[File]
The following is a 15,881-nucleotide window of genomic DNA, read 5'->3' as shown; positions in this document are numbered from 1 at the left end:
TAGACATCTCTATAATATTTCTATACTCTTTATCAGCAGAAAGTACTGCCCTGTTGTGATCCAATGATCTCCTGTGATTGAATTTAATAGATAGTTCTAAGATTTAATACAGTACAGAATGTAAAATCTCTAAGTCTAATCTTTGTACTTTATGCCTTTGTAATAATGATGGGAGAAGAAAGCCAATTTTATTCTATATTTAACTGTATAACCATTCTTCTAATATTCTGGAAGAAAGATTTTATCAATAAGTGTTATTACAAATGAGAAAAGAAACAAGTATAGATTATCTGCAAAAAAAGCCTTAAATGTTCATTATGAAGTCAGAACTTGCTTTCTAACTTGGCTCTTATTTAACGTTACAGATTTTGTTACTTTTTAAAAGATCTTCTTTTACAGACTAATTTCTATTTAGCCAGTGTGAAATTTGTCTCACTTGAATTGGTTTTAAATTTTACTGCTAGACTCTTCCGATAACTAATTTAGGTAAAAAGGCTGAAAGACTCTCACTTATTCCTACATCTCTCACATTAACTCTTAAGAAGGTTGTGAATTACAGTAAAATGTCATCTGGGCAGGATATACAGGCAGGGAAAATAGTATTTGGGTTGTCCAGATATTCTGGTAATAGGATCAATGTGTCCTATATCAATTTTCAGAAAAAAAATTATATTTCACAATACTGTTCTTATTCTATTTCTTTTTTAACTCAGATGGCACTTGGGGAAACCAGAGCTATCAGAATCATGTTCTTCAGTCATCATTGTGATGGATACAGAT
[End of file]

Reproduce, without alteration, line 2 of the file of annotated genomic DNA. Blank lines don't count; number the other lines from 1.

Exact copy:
TAGACATCTCTATAATATTTCTATACTCTTTATCAGCAGAAAGTACTGCCCTGTTGTGATCCAATGATCTCCTGTGATTGAATTTAATAGATAGTTCTAAGATTTAATACAGTACAGAATGTAAAATCTCTAAGTCTAATCTTTGTACTTTATGCCTTTGTAATAATGATGGGAGAAGAAAGCCAATTTTATTCTATATTTAACTGTATAACCATTCTTCTAATATTCTGGAAGAAAGATTTTATCAATAAGTGTTATTACAAATGAGAAAAGAAACAAGTATAGATTATCTGCAAAAAAAGCCTTAAATGTTCATTATGAAGTCAGAACTTGCTTTCTAACTTGGCTCTTATTTAACGTTACAGATTTTGTTACTTTTTAAAAGATCTTCTTTTACAGACTAATTTCTATTTAGCCAGTGTGAAATTTGTCTCACTTGAATTGGTTTTAAATTTTACTGCTAGACTCTTCCGATAACTAATTTAGGTAAAAAGGCTGAAAGACTCTCACTTATTCCTACATCTCTCACATTAACTCTTAAGAAGGTTGTGAATTACAGTAAAATGTCATCTGGGCAGGATATACAGGCAGGGAAAATAGTATTTGGGTTGTCCAGATATTCTGGTAATAGGATCAATGTGTCCTATATCAATTTTCAGAAAAAAAATTATATTTCACAATACTGTTCTTATTCTATTTCTTTTTTAACTCAGATGGCACTTGGGGAAACCAGAGCTATCAGAATCATGTTCTTCAGTCATCATTGTGATGGATACAGAT